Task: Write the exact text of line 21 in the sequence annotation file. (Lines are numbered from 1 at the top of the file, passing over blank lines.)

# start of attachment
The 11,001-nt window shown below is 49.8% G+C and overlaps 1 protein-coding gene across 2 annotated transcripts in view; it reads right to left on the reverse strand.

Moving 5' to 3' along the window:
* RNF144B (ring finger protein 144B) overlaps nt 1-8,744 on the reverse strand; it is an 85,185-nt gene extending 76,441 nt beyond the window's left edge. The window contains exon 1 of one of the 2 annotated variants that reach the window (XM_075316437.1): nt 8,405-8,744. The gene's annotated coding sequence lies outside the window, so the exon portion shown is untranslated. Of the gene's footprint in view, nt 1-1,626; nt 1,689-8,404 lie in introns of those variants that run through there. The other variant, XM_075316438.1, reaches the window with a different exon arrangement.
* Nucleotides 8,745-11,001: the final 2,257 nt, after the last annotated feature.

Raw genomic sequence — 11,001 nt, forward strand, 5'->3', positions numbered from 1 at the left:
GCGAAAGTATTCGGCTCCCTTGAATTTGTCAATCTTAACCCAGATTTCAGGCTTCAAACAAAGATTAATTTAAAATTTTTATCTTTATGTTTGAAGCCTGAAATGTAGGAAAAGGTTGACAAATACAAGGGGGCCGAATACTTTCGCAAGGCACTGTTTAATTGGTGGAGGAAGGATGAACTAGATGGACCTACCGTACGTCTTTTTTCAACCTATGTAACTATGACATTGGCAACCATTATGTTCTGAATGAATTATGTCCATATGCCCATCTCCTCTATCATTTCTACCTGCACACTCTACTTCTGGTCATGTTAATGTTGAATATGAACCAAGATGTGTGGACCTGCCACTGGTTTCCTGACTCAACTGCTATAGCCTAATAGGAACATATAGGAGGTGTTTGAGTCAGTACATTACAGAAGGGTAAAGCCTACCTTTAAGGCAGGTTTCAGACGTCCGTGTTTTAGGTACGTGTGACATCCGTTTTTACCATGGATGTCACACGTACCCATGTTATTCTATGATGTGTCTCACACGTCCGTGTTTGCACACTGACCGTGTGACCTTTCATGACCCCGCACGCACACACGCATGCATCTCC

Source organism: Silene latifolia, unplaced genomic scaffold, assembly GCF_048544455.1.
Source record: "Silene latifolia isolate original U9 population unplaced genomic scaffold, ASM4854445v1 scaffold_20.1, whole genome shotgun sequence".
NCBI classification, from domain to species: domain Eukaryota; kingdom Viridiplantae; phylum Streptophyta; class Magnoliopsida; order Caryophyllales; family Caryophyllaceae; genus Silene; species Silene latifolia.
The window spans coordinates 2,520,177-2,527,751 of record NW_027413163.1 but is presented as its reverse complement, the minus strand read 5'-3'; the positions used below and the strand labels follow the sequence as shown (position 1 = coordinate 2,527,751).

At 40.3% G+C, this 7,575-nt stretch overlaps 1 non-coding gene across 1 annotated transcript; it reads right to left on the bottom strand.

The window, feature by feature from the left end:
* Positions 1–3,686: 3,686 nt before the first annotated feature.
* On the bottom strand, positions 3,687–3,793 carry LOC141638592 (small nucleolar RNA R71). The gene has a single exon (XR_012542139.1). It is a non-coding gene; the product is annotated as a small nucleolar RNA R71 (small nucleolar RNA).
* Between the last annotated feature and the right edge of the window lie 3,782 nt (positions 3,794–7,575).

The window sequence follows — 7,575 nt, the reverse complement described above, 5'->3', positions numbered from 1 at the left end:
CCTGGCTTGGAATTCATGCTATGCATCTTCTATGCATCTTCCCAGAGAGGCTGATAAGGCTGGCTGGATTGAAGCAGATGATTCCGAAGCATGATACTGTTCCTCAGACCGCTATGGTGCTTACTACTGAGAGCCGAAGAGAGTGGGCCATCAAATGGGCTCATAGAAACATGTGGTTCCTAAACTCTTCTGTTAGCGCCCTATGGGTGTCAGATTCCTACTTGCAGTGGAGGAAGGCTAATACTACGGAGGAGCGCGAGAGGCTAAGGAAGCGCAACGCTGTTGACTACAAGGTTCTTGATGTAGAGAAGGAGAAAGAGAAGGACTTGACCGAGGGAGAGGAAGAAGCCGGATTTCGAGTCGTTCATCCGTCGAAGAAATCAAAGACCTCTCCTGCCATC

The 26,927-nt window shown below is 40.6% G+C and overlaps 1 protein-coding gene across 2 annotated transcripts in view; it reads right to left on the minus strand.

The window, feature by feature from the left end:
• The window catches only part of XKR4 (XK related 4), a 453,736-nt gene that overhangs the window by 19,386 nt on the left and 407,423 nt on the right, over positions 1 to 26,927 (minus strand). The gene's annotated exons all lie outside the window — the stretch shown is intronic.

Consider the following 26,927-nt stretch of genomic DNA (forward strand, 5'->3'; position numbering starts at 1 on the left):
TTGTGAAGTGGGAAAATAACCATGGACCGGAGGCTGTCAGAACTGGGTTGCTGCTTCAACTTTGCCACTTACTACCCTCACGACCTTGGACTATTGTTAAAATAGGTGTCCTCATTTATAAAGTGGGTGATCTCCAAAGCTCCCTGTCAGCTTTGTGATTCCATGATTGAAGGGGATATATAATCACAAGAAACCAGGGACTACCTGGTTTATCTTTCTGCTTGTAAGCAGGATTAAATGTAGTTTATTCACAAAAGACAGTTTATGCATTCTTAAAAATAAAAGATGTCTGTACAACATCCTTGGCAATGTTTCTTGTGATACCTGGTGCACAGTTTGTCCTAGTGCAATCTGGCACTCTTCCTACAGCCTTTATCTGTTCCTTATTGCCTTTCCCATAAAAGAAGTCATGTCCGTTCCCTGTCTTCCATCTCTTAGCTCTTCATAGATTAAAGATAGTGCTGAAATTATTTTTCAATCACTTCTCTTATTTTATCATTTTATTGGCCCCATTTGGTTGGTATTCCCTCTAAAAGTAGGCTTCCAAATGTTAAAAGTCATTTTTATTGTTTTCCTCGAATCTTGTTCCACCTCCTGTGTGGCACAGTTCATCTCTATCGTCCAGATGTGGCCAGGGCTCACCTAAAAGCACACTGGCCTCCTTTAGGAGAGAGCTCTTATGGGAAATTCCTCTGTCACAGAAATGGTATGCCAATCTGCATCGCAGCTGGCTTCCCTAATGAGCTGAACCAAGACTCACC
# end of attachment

Consider the following 26,927-nt stretch of genomic DNA (forward strand, 5'->3'; position numbering starts at 1 on the left):